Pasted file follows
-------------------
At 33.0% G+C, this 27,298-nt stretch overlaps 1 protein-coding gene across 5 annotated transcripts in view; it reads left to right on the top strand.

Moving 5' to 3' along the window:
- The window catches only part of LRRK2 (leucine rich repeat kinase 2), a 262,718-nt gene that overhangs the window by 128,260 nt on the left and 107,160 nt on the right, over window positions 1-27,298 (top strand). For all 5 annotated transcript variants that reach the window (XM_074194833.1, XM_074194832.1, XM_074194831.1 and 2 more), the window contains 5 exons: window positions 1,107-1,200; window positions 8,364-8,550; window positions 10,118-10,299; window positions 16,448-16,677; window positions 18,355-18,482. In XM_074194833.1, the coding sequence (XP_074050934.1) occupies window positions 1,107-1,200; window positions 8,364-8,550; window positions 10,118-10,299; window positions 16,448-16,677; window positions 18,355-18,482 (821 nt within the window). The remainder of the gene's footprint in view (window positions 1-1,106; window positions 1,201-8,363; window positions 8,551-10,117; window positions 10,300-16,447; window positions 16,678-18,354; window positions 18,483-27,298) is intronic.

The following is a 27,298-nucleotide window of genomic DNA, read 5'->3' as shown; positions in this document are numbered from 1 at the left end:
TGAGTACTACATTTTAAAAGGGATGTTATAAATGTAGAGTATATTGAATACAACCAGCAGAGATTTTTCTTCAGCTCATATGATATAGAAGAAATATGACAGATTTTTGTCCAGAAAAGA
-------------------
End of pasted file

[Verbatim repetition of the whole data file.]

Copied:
At 33.0% G+C, this 27,298-nt stretch overlaps 1 protein-coding gene across 5 annotated transcripts in view; it reads left to right on the top strand.

Moving 5' to 3' along the window:
- The window catches only part of LRRK2 (leucine rich repeat kinase 2), a 262,718-nt gene that overhangs the window by 128,260 nt on the left and 107,160 nt on the right, over window positions 1-27,298 (top strand). For all 5 annotated transcript variants that reach the window (XM_074194833.1, XM_074194832.1, XM_074194831.1 and 2 more), the window contains 5 exons: window positions 1,107-1,200; window positions 8,364-8,550; window positions 10,118-10,299; window positions 16,448-16,677; window positions 18,355-18,482. In XM_074194833.1, the coding sequence (XP_074050934.1) occupies window positions 1,107-1,200; window positions 8,364-8,550; window positions 10,118-10,299; window positions 16,448-16,677; window positions 18,355-18,482 (821 nt within the window). The remainder of the gene's footprint in view (window positions 1-1,106; window positions 1,201-8,363; window positions 8,551-10,117; window positions 10,300-16,447; window positions 16,678-18,354; window positions 18,483-27,298) is intronic.

The following is a 27,298-nucleotide window of genomic DNA, read 5'->3' as shown; positions in this document are numbered from 1 at the left end:
TGAGTACTACATTTTAAAAGGGATGTTATAAATGTAGAGTATATTGAATACAACCAGCAGAGATTTTTCTTCAGCTCATATGATATAGAAGAAATATGACAGATTTTTGTCCAGAAAAGA